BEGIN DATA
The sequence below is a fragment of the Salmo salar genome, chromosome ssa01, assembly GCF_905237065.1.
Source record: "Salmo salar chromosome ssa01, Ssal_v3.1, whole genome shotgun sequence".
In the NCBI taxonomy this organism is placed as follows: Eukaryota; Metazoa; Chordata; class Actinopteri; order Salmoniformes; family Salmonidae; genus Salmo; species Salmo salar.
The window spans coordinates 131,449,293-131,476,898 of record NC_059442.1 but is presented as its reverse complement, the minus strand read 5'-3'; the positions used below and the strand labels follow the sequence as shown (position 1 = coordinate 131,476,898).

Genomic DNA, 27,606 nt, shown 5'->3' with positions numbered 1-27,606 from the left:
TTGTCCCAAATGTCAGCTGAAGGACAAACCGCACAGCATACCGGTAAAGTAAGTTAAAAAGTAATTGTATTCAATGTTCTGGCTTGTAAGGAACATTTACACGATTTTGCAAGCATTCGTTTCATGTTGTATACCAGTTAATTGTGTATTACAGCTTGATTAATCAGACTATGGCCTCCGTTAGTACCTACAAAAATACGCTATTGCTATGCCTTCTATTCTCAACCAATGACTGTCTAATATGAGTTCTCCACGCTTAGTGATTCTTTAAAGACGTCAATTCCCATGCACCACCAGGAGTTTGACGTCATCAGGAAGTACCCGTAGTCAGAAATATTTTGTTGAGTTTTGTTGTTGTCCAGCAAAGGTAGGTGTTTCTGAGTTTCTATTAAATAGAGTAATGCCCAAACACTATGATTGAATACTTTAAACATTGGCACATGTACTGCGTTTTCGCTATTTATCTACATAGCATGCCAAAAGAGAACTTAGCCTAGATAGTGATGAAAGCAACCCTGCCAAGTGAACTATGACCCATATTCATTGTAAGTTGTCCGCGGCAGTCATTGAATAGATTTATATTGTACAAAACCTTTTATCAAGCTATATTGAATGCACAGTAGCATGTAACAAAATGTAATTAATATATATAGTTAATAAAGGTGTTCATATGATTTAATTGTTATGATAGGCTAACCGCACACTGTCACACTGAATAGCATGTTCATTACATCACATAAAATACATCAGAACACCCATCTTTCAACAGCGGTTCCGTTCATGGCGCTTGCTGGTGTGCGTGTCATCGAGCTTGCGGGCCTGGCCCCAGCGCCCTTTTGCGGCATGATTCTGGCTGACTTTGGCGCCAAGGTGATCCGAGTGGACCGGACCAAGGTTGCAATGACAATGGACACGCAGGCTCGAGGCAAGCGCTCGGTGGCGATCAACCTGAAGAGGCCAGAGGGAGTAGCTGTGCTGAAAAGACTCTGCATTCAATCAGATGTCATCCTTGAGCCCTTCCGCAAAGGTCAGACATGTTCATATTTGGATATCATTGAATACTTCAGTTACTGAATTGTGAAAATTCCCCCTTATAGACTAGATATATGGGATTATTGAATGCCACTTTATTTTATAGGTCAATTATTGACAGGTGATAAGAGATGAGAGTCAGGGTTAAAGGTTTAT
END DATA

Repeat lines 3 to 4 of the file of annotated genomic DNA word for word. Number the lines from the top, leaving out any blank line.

In the NCBI taxonomy this organism is placed as follows: Eukaryota; Metazoa; Chordata; class Actinopteri; order Salmoniformes; family Salmonidae; genus Salmo; species Salmo salar.
The window spans coordinates 131,449,293-131,476,898 of record NC_059442.1 but is presented as its reverse complement, the minus strand read 5'-3'; the positions used below and the strand labels follow the sequence as shown (position 1 = coordinate 131,476,898).